The health department attorney's closing arguments attempted to discount or dismiss the testimony of Drs. Phillips and Fallon, despite the fact that these experts had had considerable documentation to back up their testimony, as well as significant clinical and research experience. Many who had been to the hearings would also question the attorney's interpretation of Dr. Shea's testimony. Many of the points that were made focused on what was not in their testimony, rather than what was there. The attorney stated: "The issue is when you have none of the objective signs, and a constellation of symptoms that can be caused by a number of diseases, you cannot confirm a diagnosis, based on a negative test. Also, can you confirm it based on a positive test, when it shows exposure?" He further stated, "Dr. Jones submitted evidence from a laboratory that is most likely to find a positive test," implying that that might mean there are problems with that lab, rather than questioning the accuracy of the labs that had less of an expertise in laboratory testing for Lyme disease.

Attorney Elliott Pollock, representing Dr. Jones, then proceeded with his closing arguments. First, he noted that the state has the burden of proof, and that they need to prove their charges by a preponderance of evidence. Attorney Pollock proceeded to state what, in his view, the case was about, reminding the panel that it is "about a very distinguished physician's career -- very distinguished and effective career," addressing this disease. He further stated that it was about "a non-custodial father -- attempting to use the Connecticut system when the Nevada system did not help him to obtain custody of his children...even to the point of accusing his former spouse of mental illness." In addition, Pollock pointed out that, in a previous case in Connecticut against a physician who is known for treating chronic Lyme disease, it was established that there is no one standard of care, and that in recent years, it has been shown that Lyme disease is even more complex, with no single standard of care. In his eloquent closing, he made it clear that it was not in the power of the health department to dictate diagnosis and treatment of Lyme disease to physicians.

Regarding specifics allegations, Pollock noted that in her testimony, there was no question as to R.s ability to monitor side effects from medications in her children (see Synopsis of Day 5). She maintained contact with Dr. Jones, there were no adverse reactions, and the children got well. He further noted that, regarding the question of the children's exposure in Lyme-endemic areas, a lack of knowledge of Lyme has led to an under-reporting by physicians, influencing the statistics available in Nevada and Oklahoma. Pollock said, "How can we expect them to report cases that they don't know how to diagnose?" In regard to the health department's claim that the case is not about Lyme, Pollock said, "If the case is not about Lyme disease, why did Dr. Shapiro come forward to testify, since he said over and over again that unless there are objective signs, it's not Lyme disease?" Also, regarding charges, Pollock noted that, unlike most of the cases the Board hears, there was no allegation that the children were harmed by Dr. Jones. Testimony, in fact, indicated that their health was much improved. Pollock also noted that Dr. Jones did not diagnose Lyme over the phone, and spent 2 hours in his office with each of the children, before making a diagnosis.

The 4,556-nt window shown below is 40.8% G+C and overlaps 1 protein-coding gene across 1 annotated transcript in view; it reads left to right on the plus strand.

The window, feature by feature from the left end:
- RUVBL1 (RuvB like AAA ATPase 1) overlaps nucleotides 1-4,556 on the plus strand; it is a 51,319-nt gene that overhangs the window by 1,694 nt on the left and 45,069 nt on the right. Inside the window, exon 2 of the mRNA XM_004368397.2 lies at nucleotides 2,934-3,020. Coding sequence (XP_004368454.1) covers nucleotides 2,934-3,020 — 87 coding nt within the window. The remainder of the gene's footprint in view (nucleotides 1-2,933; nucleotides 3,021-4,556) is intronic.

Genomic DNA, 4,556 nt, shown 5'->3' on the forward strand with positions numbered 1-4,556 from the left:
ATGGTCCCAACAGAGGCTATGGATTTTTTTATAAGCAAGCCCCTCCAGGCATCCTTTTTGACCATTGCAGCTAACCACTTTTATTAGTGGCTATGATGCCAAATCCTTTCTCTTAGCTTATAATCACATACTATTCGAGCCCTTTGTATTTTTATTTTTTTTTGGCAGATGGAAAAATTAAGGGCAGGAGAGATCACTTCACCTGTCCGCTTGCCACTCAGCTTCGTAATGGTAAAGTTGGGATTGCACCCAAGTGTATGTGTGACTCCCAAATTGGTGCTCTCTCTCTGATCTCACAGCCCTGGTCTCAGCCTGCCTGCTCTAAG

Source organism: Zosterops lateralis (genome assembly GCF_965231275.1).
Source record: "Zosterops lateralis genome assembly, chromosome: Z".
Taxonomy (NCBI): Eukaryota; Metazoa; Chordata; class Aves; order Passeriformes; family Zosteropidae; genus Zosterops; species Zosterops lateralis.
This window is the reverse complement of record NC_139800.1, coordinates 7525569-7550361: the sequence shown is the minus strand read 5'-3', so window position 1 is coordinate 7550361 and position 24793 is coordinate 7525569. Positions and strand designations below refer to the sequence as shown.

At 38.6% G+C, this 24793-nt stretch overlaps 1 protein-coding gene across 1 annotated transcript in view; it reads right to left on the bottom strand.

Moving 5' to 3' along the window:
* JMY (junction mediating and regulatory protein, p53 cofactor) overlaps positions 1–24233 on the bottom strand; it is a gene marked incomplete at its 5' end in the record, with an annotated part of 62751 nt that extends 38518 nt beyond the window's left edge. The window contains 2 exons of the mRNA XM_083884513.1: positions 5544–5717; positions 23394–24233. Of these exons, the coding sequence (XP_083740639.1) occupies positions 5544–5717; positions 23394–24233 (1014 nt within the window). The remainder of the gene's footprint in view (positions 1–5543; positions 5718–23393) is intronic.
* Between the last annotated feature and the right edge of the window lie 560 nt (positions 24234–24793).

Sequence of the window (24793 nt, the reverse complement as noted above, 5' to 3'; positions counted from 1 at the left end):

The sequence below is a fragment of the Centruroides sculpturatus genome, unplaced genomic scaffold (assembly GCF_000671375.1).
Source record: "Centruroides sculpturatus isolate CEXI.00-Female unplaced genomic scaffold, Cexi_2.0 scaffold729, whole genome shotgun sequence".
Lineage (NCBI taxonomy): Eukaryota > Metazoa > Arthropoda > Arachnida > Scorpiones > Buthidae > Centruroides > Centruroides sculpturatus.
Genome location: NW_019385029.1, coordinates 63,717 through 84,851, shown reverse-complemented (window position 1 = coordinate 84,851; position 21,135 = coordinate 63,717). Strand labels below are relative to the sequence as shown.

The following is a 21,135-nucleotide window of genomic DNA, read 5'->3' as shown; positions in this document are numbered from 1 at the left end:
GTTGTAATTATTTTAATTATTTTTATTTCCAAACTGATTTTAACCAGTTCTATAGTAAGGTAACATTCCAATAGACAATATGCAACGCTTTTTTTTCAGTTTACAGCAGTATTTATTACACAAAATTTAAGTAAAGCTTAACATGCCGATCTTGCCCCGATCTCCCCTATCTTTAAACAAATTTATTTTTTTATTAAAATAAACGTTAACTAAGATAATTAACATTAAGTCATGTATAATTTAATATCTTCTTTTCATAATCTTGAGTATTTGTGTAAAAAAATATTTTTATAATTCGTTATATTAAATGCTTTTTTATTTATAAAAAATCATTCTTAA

Pollock noted: "This is a very important case, from the point of view of health care regulation. Going back to the 19th century, physicians have been derided -- later proved right." He stated that it is important that decisions regarding treatment "can not emerge out of disciplinary proceedings." Pollock reiterated the importance of physicians being able to make decisions based on their own clinical experience, stating, "It would be absolutely offensive for a doctor with Dr. Jones experience not to [be permitted to] rely on his clinical data."

Day 9 of the hearing ended. When the panel completes deliberation, they will issue their recommendations, and a date will be scheduled for them to present those recommendations to the full medical board. This will, in all likelihood, take several months.

Sandy Berenbaum, LCSW, BCD
Family Connections Center for Counseling
Brewster, New York
(845) 259-9838

Hearing Summaries